MINERAL WELLS- The rain held off Thursday evening to allow people to enjoy the West Virginia Interstate Fair and Exposition.
Even with rainfall arriving Thursday afternoon, it moved out of the immediate area by evening to allow events at the fair to proceed as scheduled, including the Junior Beef Showmanship Show and the Junior Beef Show, the Mud Bog and the performance of the Davisson Brothers. Fair officials moved the Davisson Brothers concert from the main stage to a stage underneath a shelter.
Fair officials said attendance has been down due to the weather this week.
Photos by Brett Dunlap
Troy Alton of Parkersburg prepares his steer for the Junior Beef Show Thursday night at the West Virginia Interstate Fair and Exposition.
''That is all a part of having an outdoor venue,'' said Mike Zoller, president of the West Virginia Interstate Fair and Exposition. ''It is something that you just deal with.
''It is a fair and unfortunately Mother Nature has been trying to control us this year.''
Officials are hoping the weather will clear and people will attend the fair today and Saturday, Zoller said.
''The Davisson Brothers (performed Thursday night), we have Hunter Hayes coming (tonight) and the Marshall Tucker Band will be here Saturday night,'' he said. ''We are not in bad shape as far as the grounds go. It is not a mudbath by any means.''
At the livestock barn, the Junior Beef Showmanship Show and the Junior Beef Show proceeded as scheduled with young people showing their cows. It started with the Pee Wee division, kids under 9 years old who are too young for 4-H but are starting to show their animals at the fair for the experience.
''The most important thing at this stage of the game is they are having fun,'' said Adam Hayes, who was judging the animals. ''They are out here trying.''
As the older kids waited their turns, many were cleaning their animals, practicing how to control them in the ring and getting them ready to show.
Troy Alton of Parkersburg was preparing his steer for show. Alton is a member of the Lubeck Lucky Clovers 4-H Club.
Alton has been showing animals for years, including pigs, calves and working his way up to steers.
The judges will be looking for how much finish they have over their ribs, if their feet are turned out and not straight, he said.
Alton shows cattle because it is fun. Participants have a show cattle stick they use to control the animal, make sure its feet are lined up in the front and back and to rub its belly to make sure the animal's back is straight for when the judge is examining it.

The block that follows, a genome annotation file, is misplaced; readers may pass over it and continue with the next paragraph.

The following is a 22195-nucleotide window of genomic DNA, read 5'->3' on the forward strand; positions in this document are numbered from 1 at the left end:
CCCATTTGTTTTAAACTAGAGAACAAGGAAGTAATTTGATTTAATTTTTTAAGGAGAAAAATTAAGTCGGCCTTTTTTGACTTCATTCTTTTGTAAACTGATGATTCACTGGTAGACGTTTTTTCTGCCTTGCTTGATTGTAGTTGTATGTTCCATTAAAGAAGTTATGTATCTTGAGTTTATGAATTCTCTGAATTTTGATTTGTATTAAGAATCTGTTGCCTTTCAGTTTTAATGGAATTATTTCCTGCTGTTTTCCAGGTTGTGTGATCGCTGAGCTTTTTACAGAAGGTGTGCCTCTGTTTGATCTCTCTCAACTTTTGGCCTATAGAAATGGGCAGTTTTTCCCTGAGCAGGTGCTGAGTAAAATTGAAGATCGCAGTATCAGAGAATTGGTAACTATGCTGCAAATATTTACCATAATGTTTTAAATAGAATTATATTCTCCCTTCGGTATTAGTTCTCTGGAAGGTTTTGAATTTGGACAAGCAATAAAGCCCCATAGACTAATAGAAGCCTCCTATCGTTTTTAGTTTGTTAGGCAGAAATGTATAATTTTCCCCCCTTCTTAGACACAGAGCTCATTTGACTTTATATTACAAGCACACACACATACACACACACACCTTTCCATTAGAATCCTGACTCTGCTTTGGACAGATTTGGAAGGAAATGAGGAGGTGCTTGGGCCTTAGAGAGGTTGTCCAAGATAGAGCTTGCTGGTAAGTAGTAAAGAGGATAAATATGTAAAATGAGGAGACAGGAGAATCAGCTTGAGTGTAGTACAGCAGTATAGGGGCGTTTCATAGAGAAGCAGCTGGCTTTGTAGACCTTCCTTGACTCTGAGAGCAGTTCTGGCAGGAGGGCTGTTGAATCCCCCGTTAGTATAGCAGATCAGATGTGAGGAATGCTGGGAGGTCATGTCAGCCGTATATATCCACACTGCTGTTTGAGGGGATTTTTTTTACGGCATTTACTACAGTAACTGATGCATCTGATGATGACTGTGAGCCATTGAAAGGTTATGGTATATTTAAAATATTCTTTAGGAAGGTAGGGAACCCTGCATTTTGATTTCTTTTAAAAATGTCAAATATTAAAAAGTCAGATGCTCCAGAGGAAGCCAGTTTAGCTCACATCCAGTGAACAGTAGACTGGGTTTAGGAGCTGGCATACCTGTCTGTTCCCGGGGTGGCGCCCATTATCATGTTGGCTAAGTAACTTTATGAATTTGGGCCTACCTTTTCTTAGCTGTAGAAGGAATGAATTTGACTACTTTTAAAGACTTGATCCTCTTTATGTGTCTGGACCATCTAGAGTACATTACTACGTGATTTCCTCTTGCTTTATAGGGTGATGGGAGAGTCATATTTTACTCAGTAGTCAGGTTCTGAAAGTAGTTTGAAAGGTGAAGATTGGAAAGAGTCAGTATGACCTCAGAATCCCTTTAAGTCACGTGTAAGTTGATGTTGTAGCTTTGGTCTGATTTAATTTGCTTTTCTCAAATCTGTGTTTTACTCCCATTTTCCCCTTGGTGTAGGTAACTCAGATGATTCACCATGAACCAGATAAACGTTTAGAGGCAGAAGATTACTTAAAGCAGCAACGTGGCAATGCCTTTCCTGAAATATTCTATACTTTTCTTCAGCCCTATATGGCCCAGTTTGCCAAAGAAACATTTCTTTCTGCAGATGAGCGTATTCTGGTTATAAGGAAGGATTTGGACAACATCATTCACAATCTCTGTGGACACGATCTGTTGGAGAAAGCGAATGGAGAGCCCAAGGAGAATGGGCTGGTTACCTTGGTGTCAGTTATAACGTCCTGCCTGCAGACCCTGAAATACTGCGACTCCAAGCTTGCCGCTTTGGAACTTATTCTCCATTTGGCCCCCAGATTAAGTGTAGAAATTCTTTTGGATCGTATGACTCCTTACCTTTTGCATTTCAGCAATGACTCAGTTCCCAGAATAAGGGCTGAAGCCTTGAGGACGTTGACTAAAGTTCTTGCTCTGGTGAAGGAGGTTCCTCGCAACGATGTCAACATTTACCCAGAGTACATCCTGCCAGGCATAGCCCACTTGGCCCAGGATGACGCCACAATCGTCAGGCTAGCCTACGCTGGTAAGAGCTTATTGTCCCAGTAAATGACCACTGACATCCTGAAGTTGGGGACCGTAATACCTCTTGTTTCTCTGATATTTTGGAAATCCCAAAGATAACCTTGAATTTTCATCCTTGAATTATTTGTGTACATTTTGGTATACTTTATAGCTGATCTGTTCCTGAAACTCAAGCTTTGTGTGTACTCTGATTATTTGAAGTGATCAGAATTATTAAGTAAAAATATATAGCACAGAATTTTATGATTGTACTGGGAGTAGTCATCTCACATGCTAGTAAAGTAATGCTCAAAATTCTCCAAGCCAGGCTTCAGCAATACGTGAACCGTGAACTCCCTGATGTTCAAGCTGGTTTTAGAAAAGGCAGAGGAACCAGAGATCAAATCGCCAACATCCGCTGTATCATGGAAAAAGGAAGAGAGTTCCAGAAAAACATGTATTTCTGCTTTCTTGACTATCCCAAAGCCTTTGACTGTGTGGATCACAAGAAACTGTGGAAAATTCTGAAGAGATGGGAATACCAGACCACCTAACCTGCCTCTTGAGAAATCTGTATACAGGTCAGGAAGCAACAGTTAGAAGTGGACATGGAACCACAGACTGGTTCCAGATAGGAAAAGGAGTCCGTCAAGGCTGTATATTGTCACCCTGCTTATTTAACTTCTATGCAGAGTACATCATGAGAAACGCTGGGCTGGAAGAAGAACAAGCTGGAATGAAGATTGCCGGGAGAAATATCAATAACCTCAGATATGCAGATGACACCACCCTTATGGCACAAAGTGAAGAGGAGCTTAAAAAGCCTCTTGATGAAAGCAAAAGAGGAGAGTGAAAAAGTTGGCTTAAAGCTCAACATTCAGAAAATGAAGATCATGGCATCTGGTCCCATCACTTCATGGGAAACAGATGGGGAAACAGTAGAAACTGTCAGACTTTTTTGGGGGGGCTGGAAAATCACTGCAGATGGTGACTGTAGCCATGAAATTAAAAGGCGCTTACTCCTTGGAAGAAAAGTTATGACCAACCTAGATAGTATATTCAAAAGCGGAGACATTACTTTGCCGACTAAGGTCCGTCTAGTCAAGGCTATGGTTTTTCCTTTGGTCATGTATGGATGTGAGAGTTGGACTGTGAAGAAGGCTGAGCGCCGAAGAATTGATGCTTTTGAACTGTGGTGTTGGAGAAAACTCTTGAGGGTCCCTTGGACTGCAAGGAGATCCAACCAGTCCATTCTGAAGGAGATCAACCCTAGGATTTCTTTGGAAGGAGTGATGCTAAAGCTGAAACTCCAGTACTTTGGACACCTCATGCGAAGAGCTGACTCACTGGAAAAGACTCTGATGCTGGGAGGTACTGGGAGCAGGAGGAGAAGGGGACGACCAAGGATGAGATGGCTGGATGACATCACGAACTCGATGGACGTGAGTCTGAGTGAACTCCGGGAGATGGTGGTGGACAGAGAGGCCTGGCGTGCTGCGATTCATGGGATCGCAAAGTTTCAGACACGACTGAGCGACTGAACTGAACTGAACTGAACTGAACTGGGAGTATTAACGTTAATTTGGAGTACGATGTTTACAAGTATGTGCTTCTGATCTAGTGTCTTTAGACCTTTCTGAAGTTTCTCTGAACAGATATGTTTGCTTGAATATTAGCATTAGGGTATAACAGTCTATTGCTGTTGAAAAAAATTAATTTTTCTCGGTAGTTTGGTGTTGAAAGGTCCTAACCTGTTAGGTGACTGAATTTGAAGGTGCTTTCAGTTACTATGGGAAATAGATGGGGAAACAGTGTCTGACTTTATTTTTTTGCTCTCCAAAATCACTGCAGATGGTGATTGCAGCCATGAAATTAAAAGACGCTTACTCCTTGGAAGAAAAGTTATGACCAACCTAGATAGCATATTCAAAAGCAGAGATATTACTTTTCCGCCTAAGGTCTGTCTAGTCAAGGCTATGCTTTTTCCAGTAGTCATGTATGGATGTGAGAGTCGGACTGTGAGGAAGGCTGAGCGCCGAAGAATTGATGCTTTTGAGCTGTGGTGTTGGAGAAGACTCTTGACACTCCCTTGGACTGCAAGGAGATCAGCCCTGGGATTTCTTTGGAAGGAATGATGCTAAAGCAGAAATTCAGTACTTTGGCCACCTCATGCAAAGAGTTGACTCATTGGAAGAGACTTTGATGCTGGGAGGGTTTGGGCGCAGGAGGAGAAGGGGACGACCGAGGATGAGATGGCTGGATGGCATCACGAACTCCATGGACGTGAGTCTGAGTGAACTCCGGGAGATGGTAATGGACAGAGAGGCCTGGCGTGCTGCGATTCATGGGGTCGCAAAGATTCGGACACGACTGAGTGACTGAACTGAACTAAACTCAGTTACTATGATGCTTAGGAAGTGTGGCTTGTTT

Last year, the beef sales were more than $2 a pound with one of the top animals getting $2.40 a pound, people preparing for the show said. The grand champion could get around $3 a pound, one man said.
Cierra Richter of Washington, W.Va., was showing a heifer cow Thursday night. Ritchter is part of the Fairview 4-H Club.
''I am excited to show her and see what place she will get,'' she said.
Control is an important part of showing an animal.
''Sometimes they are stubborn and they won't move,'' Ritchter said. Participants have to practice with their animal a lot to prepare to show it.
''It is hard work,'' she said.
Ritchter is planning to sell her heifer at the sale Saturday.
''Hopefully, I can get a high ranking because she will go for more money,'' she said. ''I will be devastated to see her go.''
The show is a time for family and friends to come out and support one another, said Alex Ritchter of Washington, W.Va., who was showing a Hereford heifer.
''4-Hers feel like a family,'' she said. ''When you show against friends it is like a friendly competition.
''If you lose, you still feel good and you are able to build self confidence from the experience.''
Alex is planning on selling her heifer, but she is hoping the buyer will donate it back to her so she can use it for breeding.
Whitney Galland of Belleville was showing a Limousin steer. She has been showing animals at the fair as part of 4-H.
She does it for the competition and being out with her firends.
''It is mostly the people and friends that do it and it is mostly because of the animals,'' she said. ''Even though we are all friends, we love to compete against each other.
''Whenever we are not showing, we are hanging out together at the campers. We had a water slide over there and we have been playing cards. We have fun for the week.''
Galland is hoping to make a good sale Saturday off of her steer.
''I am hoping to get a big chunk of money out of him for college,'' she said.